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Donegal woman disqualified from keeping animals for five years

On Wednesday 20th December 2017 in Letterkenny District Court a Donegal woman was convicted of failing to adequately feed a dog, fined €10.00 and disqualified from keeping animals for a period of five years. The young woman from Killygordon had admitted a number of offences under the Animal Health and Welfare Act 2013 a previous court sitting and paid the ISPCA €369 for veterinary costs.

The case resulted from a visit made by ISPCA Senior Inspector Kevin McGinley to the defendant’s home on 16th June 2016 when he discovered a one year old female Siberian husky dog chained at the back of the property.

When Senior Inspector McGinley examined the dog he could feel every bone on her emaciated body.

Her only shelter was a small dilapidated wooden kennel with only two sides and no floor. There were empty food and water bowls nearby.

The dog, named Misty, was signed over to the ISPCA and was immediately brought to the Donegal Animal Hospital for treatment. On admission the dog was found to weigh just 9.5kgs while the recommended weight for females of this breed is 17kgs -25kgs.

Misty was subsequently transferred to the ISPCA National Animal Centre in Longford where she was cared for until she completed her rehabilitation. Misty made a full recovery and has since been responsibly rehomed to a loving family.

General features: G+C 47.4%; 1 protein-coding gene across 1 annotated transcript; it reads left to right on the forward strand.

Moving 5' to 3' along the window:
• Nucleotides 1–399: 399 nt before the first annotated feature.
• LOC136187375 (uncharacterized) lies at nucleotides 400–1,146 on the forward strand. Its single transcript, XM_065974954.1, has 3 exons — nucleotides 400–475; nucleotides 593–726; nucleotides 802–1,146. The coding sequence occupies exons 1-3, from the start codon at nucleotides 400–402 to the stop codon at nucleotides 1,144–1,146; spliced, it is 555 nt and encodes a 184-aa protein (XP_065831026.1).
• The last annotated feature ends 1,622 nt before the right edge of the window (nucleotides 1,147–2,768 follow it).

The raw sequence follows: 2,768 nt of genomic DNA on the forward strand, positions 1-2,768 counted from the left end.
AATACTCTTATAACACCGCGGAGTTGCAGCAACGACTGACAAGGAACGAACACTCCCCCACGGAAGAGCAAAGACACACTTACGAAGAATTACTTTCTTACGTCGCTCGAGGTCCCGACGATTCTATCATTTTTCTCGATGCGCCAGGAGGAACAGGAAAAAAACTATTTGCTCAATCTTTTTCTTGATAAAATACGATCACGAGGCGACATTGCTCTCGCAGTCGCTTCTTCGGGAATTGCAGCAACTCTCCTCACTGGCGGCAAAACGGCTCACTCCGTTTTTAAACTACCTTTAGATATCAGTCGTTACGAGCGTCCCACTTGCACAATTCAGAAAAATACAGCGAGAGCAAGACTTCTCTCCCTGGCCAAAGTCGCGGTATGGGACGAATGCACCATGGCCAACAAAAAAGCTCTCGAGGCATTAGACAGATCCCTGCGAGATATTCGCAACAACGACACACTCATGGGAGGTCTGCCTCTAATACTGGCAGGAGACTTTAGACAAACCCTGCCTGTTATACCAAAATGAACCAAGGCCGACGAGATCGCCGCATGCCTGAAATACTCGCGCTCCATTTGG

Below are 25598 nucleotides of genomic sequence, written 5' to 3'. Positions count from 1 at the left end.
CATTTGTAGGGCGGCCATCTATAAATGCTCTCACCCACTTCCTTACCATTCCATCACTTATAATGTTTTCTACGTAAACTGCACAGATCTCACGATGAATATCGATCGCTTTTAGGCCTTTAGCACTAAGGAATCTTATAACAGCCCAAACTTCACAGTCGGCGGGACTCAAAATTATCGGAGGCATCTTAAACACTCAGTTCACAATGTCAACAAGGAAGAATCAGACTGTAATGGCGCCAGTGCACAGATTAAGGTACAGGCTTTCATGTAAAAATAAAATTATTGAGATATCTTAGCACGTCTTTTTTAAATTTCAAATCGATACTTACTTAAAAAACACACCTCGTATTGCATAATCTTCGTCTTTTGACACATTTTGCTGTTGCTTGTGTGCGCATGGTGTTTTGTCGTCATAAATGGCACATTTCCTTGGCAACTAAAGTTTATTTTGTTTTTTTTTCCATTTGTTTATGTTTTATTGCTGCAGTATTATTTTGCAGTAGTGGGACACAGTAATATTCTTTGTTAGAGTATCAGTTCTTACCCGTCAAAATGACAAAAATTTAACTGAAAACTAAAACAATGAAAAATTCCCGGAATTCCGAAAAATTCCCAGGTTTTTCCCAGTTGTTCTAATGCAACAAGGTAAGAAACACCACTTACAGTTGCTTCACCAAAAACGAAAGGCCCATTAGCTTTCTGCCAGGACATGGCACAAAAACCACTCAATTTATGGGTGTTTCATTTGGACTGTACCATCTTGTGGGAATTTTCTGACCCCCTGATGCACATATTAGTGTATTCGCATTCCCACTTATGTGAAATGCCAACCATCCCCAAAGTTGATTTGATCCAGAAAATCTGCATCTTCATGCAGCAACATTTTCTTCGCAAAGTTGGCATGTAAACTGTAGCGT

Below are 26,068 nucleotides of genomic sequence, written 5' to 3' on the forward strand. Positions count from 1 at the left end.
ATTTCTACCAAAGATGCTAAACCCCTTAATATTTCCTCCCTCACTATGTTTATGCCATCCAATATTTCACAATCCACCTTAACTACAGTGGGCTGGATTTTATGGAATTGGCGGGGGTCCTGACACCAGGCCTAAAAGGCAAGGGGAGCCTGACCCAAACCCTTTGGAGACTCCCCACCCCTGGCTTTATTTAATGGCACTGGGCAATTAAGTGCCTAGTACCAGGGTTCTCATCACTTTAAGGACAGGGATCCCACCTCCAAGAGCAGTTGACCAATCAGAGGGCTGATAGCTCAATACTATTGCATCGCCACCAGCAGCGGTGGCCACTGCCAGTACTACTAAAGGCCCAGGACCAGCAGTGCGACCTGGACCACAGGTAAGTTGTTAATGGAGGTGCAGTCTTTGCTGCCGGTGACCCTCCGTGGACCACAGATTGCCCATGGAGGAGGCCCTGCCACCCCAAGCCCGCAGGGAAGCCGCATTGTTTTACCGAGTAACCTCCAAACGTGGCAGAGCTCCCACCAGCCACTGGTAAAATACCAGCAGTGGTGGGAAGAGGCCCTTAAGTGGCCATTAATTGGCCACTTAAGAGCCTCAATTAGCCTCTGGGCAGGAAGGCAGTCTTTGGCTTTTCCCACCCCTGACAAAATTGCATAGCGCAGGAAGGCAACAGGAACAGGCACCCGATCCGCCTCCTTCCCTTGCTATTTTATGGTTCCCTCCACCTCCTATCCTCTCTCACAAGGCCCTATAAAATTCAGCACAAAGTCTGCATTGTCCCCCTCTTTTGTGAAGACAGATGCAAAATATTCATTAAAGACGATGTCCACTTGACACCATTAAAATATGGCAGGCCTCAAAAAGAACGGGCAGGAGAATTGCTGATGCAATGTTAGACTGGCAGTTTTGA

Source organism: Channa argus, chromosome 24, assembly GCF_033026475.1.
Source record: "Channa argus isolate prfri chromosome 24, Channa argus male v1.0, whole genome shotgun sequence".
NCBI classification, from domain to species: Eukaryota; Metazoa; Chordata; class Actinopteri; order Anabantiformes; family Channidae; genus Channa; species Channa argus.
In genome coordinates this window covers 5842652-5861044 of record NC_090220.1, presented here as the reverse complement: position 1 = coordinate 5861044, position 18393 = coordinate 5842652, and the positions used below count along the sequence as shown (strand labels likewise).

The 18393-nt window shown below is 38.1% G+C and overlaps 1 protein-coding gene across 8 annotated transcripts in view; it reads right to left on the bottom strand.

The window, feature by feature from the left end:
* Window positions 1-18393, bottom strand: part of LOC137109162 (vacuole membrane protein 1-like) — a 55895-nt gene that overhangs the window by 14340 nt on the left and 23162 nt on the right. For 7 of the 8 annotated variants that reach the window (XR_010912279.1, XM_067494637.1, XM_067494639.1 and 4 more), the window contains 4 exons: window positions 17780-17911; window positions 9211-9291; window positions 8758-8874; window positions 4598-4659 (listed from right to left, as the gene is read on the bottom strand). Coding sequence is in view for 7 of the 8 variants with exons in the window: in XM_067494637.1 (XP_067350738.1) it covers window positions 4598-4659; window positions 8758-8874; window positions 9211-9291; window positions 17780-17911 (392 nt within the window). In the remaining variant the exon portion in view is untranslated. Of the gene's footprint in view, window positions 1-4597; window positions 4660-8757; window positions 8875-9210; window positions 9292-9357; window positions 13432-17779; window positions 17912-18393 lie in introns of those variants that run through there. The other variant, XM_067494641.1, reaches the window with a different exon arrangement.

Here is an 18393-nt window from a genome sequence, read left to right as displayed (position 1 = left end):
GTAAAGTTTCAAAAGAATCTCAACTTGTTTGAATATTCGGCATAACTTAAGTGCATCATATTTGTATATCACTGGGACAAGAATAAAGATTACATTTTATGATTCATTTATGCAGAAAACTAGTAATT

ISPCA Senior Inspector Kevin McGinley said: “Under the Animal Health and Welfare Act 2013, pet owners need to be aware that they have a legal responsibility to provide for the welfare needs of the animals in their care.  Animal neglect and abuse will simply not be tolerated and ISPCA Inspectors can and will instigate legal proceedings if owners are failing in this regard.  I am delighted Misty got the kind home she deserves”.

The ISPCA has nine Animal Welfare Inspectors covering 17 counties and are at the forefront of animal welfare in Ireland. They respond to allegations of cruelty, neglect and abuse and also to aid sick and injured animals.  In the vast majority of cases, our animal welfare officers find a solution to most problems by working with the owners of the animal(s) involved.  Unfortunately however, this is not always the case and on occasion instances of cruelty, neglect or abuse are uncovered.  The ISPCA Inspectorate directly interacts with thousands of animals throughout the year, and where necessary competently follow prosecutions.   The increased powers afforded to the ISPCA’s Inspectors pursuant to the Animal Health and Welfare Act 2013 uniquely position us to be at the forefront of preventing cruelty to animals in Ireland. 

This is Misty following her rehabilitation at the ISPCA National Animal Centre.

If you can help support animals just like Misty by making a kind donation, please visit our website here

Member s of the public should continue to report animal welfare concerns to the ISPCA by contacting the National Animal Cruelty Helpline on 1890 515 515 or report cruelty online in confidence on

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